Artists Explore Screen Space @ The Power Plant


Ryan Trecartin at the Power Plant
Ryan Trecartin, Any Ever, 2010 (Installation view)
Photo: Kyra Kordoski

Artists Explore Screen Space: Ryan Trecartin; Peter Campus; Joachim Koester; Sharon Lockhart

The Power Plant
231 Queens Quay West
Toronto, ON, M5J 2G8
26 March through 24 May, 2010

Artists Explore Screen Space is a showstopper. Exhibiting Ryan Trecartin, one of the youngest, biggest names going right now, with Peter Campus, one of the most established in on-screen work, would be a solid curatorial basis in and of itself. The inclusion of Joachim Koester and Sharon Lockhart adds conceptual depth and expands the show's perspective beyond a binarised comparison. Presented as part of the 23rd Images Festival, Screen Space is set up as four solo exhibitions, but they relate to each other exceptionally well. Showing four artists allows for a balanced aesthetic dialogue and the project makes good use of the The Power Plant's structure. Each installation has enough space to envelope the viewer in a distinct micro-environment and enough formal and theoretical strength to hold its own in this formidable company. I was fortunate enough to be passing through Toronto at the right time, and in addition to seeing the show I was able to catch a few words with the artists at the opening (with the unfortunate exception of Sharon Lockhart, who wasn't in the city yet.)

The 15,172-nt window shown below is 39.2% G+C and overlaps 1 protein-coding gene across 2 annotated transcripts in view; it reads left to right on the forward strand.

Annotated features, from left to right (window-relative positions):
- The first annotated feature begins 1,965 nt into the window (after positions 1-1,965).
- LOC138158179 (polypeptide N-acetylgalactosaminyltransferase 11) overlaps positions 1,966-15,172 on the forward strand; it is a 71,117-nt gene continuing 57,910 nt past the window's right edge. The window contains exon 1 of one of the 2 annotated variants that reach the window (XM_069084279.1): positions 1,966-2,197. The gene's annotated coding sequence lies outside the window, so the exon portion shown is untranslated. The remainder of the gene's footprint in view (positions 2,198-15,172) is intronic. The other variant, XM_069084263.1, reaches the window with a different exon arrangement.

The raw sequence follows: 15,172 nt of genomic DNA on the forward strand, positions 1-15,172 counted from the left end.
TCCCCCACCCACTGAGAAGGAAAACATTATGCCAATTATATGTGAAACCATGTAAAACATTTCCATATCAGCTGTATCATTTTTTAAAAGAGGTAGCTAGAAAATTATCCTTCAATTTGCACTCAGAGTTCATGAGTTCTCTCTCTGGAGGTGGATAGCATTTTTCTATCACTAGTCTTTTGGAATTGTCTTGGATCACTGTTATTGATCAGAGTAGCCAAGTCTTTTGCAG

Ryan Trecartin, K-Corea INC. K (Section A), 2009.
HD Video, Duration 31 minutes, 20 seconds
Courtesy the artist and Elizabeth Dee, New York.

Viewing Any Ever, Ryan Trecartin's installation of seven works - his new four part series, Re’Search Wait’S (2010) and Trill-ogy Comp (2009) - is like getting lost in a small universe of distinct, hyperactive planets. Wandering through interconnected rooms designed almost like sets (the unique seating in each relates to the content of the video shown) it's easy to become absorbed in the immediate environment. And, as to be expected with Trecartin's work, this disorientation manifests on a subjective level as well - but it would actually be less disorienting if it were more abstract. Much of the power in Trecartin's aesthetic is drawn from explosively familiarity. In his videos, the visual languages of commercials, sitcoms, infomercials, pop-up ads, product placement, reality tv, horror films, surveillance, music videos, gaming and the internet at large flash past in accelerated fragments. The speed with which he mixes these references may seem overwhelming, but one can imagine it's not too far off the way our subconscious is forced to process all the sensory 'noise' associated with our daily channel surfing, web browsing, magazine flipping and social media engagement. It resonates deeply with a culture that is defined by mashing-up, remixing, retweeting, appropriating, collaboration and open source propelled by high-performance applications and high-speed connections.